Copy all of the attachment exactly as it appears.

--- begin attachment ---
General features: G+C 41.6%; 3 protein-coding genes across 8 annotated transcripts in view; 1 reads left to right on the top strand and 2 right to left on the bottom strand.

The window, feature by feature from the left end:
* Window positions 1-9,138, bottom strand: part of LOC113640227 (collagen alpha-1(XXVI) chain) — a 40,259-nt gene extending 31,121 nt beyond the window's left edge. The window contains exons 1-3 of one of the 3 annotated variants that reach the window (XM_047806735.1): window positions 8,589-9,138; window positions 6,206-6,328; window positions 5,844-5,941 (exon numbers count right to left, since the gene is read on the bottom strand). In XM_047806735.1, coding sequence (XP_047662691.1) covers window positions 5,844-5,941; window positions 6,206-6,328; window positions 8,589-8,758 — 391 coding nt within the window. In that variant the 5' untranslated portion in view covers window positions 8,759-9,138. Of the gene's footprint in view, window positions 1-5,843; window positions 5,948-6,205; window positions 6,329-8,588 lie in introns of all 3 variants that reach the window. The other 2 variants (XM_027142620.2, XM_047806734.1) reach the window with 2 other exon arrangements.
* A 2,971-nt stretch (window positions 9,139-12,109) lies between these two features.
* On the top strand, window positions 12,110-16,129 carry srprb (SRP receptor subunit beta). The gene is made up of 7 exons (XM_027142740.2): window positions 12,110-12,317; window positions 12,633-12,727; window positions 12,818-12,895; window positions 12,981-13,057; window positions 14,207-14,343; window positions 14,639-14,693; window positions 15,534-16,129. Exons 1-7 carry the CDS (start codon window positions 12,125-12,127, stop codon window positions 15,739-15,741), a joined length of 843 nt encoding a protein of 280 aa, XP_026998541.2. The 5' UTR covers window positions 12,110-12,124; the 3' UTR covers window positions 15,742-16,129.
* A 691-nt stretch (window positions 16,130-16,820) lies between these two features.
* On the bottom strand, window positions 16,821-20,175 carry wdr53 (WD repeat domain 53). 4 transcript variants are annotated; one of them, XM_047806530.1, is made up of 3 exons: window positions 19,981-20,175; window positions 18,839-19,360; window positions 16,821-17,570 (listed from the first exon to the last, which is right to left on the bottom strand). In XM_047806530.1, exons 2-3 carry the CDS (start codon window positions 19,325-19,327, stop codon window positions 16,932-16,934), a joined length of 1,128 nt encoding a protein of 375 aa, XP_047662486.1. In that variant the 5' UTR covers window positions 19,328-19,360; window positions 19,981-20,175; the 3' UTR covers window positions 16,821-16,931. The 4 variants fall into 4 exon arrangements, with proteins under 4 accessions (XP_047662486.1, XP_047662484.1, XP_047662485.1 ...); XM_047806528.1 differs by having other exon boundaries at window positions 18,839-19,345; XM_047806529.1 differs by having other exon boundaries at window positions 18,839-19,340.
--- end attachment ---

General features: G+C 41.6%; 3 protein-coding genes across 8 annotated transcripts in view; 1 reads left to right on the top strand and 2 right to left on the bottom strand.

The window, feature by feature from the left end:
* Window positions 1-9,138, bottom strand: part of LOC113640227 (collagen alpha-1(XXVI) chain) — a 40,259-nt gene extending 31,121 nt beyond the window's left edge. The window contains exons 1-3 of one of the 3 annotated variants that reach the window (XM_047806735.1): window positions 8,589-9,138; window positions 6,206-6,328; window positions 5,844-5,941 (exon numbers count right to left, since the gene is read on the bottom strand). In XM_047806735.1, coding sequence (XP_047662691.1) covers window positions 5,844-5,941; window positions 6,206-6,328; window positions 8,589-8,758 — 391 coding nt within the window. In that variant the 5' untranslated portion in view covers window positions 8,759-9,138. Of the gene's footprint in view, window positions 1-5,843; window positions 5,948-6,205; window positions 6,329-8,588 lie in introns of all 3 variants that reach the window. The other 2 variants (XM_027142620.2, XM_047806734.1) reach the window with 2 other exon arrangements.
* A 2,971-nt stretch (window positions 9,139-12,109) lies between these two features.
* On the top strand, window positions 12,110-16,129 carry srprb (SRP receptor subunit beta). The gene is made up of 7 exons (XM_027142740.2): window positions 12,110-12,317; window positions 12,633-12,727; window positions 12,818-12,895; window positions 12,981-13,057; window positions 14,207-14,343; window positions 14,639-14,693; window positions 15,534-16,129. Exons 1-7 carry the CDS (start codon window positions 12,125-12,127, stop codon window positions 15,739-15,741), a joined length of 843 nt encoding a protein of 280 aa, XP_026998541.2. The 5' UTR covers window positions 12,110-12,124; the 3' UTR covers window positions 15,742-16,129.
* A 691-nt stretch (window positions 16,130-16,820) lies between these two features.
* On the bottom strand, window positions 16,821-20,175 carry wdr53 (WD repeat domain 53). 4 transcript variants are annotated; one of them, XM_047806530.1, is made up of 3 exons: window positions 19,981-20,175; window positions 18,839-19,360; window positions 16,821-17,570 (listed from the first exon to the last, which is right to left on the bottom strand). In XM_047806530.1, exons 2-3 carry the CDS (start codon window positions 19,325-19,327, stop codon window positions 16,932-16,934), a joined length of 1,128 nt encoding a protein of 375 aa, XP_047662486.1. In that variant the 5' UTR covers window positions 19,328-19,360; window positions 19,981-20,175; the 3' UTR covers window positions 16,821-16,931. The 4 variants fall into 4 exon arrangements, with proteins under 4 accessions (XP_047662486.1, XP_047662484.1, XP_047662485.1 ...); XM_047806528.1 differs by having other exon boundaries at window positions 18,839-19,345; XM_047806529.1 differs by having other exon boundaries at window positions 18,839-19,340.